Telum Talks To… Jacqueline Tsang, Chief Editor, STYLE, South China Morning Post
Many congratulations on STYLE reaching 15th Anniversary this year!
Thank you! STYLE has come a long way since it was first launched in 2005. The print magazine underwent a revamp and relaunch in March 2013, and the brand went online in September 2016. Over the years, STYLE has won awards for print, and has achieved record highs in terms of its online performance. Just this August, STYLE quadrupled its online traffic compared to just one year ago. We’re thrilled with the success so far and hope that we can continue to reach new heights.
STYLE is a monthly print magazine as well as running a well-established website. What’s the main differences in terms of content?
We realised early on that our print and online audiences are strikingly different. While both have a roughly equal gender split, our print readers, on average, are 10 years older than our online audience. Furthermore, the physical magazine is available to Hong Kong residents only, while our online readers span the globe.
We adapted our content approach accordingly, and produced online-only content that would stay true to our luxury DNA while also appealing to younger readers. Print stories, which were previously published online as seen in print, had to be tailored and restructured to appeal to our online audience.
Nevertheless, print and online are still different platforms, and we’ve taken care to respect the fact that our loyal readers want different things. For print, we continue to value the depth and insight that only a long read can bring, as well as the holistic visual, tactile and intellectual experience of leafing through a physical magazine. For online, our stories are shorter and snappier, and more reflective of trends in the luxury and celebrity world.
August 2020 marked STYLE’s highest ever website traffic performance. Could you share a bit of the editorial strategy on how STYLE attracts readers? What’s your take on how to raise the competition in this attention-deficit era?
We went through a process of having to redefine our mission statement and reinterpret luxury: what does luxury really mean to a younger generation? If it’s not just about the zeros after the dollar sign any more, then what is it? We came to the conclusion that rarity, exclusivity and privilege are the hallmarks of luxury, and we wanted to offer these to our readers through access, insider’s knowledge and a uniquely Asian perspective.
This all sounds just peachy, but when it came to execution, it was much harder than we expected. We had to change the way we thought and reacted.
We had the access to celebrities, unique experiences, and the top movers and shakers in the luxury industry, but were we making the most of this access? We had the SCMP platform and exposure,
but were we engaging our readers in the most effective way possible? With a global online audience, were we striking the right tone with our Asian perspective? With access to data analysis for our online stories, how could we use these numbers to our advantage? These were all questions we had to answer over time, and it took a lot of trial and error to get to where we are today.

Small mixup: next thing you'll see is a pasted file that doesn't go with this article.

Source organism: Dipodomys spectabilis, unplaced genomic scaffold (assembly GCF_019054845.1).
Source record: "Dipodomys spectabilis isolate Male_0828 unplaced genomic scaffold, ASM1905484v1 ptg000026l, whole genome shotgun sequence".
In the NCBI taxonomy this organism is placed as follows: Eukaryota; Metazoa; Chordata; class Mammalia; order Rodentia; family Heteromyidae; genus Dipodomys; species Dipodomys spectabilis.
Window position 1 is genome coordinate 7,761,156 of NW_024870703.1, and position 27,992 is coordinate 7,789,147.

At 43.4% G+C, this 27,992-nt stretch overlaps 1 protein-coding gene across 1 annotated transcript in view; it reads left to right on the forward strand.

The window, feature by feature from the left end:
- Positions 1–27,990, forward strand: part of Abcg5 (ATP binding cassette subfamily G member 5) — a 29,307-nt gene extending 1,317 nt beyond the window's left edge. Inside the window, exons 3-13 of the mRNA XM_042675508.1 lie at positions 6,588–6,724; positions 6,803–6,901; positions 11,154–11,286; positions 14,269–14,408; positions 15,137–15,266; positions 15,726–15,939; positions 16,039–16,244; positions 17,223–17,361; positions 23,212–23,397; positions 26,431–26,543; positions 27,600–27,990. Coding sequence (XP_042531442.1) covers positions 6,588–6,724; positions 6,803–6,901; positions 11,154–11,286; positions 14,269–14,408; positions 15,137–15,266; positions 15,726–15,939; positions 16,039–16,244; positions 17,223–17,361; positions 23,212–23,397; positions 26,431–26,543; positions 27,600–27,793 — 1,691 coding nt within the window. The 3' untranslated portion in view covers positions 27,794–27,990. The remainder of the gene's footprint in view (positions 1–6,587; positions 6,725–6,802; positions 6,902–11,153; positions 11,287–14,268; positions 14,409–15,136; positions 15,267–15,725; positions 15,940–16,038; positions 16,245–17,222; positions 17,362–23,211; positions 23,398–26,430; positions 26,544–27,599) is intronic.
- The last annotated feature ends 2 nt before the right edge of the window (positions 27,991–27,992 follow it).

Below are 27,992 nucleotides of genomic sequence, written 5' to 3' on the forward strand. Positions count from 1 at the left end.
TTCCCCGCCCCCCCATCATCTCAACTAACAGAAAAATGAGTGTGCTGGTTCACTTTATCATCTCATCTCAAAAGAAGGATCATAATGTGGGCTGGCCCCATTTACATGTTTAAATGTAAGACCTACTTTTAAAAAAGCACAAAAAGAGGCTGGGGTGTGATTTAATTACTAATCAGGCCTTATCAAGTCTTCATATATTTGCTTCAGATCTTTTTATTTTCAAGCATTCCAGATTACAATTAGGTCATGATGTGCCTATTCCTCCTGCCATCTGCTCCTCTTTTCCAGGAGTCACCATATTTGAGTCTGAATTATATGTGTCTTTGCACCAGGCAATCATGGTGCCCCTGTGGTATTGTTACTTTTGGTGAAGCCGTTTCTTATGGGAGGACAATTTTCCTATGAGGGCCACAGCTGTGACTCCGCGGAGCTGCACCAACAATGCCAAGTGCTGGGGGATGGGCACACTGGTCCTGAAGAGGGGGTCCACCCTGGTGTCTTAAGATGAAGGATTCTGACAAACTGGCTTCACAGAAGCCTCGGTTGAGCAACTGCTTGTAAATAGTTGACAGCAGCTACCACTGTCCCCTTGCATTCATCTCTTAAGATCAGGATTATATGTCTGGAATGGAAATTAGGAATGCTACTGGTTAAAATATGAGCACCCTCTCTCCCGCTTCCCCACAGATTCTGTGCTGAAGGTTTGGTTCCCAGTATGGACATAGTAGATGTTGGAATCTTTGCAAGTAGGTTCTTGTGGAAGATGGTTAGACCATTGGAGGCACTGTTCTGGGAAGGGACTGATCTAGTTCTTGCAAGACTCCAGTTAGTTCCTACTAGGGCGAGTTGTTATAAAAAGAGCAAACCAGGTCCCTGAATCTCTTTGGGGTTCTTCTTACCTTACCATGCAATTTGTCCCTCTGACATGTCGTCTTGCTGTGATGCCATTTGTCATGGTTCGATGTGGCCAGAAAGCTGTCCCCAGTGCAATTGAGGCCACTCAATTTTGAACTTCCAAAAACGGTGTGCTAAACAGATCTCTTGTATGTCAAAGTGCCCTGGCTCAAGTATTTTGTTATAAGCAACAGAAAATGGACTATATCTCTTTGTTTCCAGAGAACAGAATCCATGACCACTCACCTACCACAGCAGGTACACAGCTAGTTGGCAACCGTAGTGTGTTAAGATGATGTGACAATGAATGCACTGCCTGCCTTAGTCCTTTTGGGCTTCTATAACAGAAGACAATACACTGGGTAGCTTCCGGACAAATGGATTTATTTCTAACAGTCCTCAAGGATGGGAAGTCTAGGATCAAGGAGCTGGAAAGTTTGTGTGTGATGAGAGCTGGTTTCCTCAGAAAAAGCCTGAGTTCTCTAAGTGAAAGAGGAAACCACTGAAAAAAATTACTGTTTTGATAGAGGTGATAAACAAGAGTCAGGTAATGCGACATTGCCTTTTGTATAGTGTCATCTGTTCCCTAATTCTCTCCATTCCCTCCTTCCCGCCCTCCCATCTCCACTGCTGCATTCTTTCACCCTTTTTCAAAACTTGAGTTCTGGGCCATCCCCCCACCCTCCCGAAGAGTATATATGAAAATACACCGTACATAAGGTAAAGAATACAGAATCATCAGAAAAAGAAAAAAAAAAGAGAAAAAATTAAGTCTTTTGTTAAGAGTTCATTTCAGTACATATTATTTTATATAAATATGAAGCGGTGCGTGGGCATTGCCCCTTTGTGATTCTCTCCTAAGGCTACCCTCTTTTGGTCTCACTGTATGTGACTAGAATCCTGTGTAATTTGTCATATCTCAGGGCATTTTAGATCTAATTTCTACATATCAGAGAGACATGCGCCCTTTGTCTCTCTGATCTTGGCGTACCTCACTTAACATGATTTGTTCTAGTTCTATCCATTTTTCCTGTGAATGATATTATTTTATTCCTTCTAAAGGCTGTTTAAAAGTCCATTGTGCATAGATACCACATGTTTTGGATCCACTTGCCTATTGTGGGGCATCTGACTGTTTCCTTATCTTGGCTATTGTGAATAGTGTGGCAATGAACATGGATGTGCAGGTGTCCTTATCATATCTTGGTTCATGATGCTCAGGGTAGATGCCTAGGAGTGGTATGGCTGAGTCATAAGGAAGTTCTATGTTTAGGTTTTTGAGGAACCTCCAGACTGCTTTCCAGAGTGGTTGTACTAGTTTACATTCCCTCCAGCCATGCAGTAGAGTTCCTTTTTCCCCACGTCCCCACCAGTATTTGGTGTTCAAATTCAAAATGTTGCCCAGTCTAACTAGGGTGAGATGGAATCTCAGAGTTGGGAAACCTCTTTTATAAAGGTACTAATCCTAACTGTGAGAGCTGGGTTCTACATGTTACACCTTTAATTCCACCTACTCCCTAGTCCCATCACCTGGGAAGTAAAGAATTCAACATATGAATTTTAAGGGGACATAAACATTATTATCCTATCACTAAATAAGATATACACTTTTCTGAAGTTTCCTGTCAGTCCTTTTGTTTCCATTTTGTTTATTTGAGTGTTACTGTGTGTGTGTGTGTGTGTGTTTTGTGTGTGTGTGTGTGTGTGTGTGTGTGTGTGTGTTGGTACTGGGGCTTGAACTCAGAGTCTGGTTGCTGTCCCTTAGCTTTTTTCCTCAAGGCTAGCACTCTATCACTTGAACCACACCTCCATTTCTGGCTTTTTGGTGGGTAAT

The best and worst thing about online media consumption is its ever-evolving nature, and it wasn’t until the last year or so that we realised that the biggest thing we had going for us was an overall willingness to try and to experiment.
You are the Chief Editor for STYLE who is responsible for overseeing and formulating the editorial strategy. How’s your daily life as a head of luxury magazine?
I wish I could tell you that it’s similar to the scene in The Devil Wears Prada, where Miranda Priestly strides into the Runway office, but I’m sorry to say that I don’t have minions scuttling out of my way when I make my entrance. Instead of a wall of Louboutins, I’m usually staring at a wall with a TV showing all our latest stories and their respective traffic performances.
There is certainly glamour and excitement, though. We’ve travelled the world and interviewed A-list celebrities; we’ve been the first outside top brands to see new collections, the first to taste a Michelin-star chef’s creations. We’ve rubbed shoulders with Jessica Jung and Alba alike; we’ve Zoomed with Rami Malek and chatted with Benedict Cumberbatch. I still get to write and edit while managing a team of smart, wonderful people. I can’t imagine doing anything else.
How can PRs work with you to create a win-win situation for everyone? What topics interest you and your team most?
We value exclusivity and innovation from brands. In this age of fast information and over-sharing, we prize access and exclusivity more than ever. Similarly, in an oversaturated market, the truly innovative strategies are the ones that stand out.
What trend should we all be watching out for next year?
Honesty and transparency. Authenticity is more important than ever to consumers, readers and brands alike, and we’re already seeing luxury brands do a 180, going from jealously guarding their secrets to being as open as possible, particularly when it comes to sourcing a product’s craftsmanship journey, its sustainability practices, and even diversity.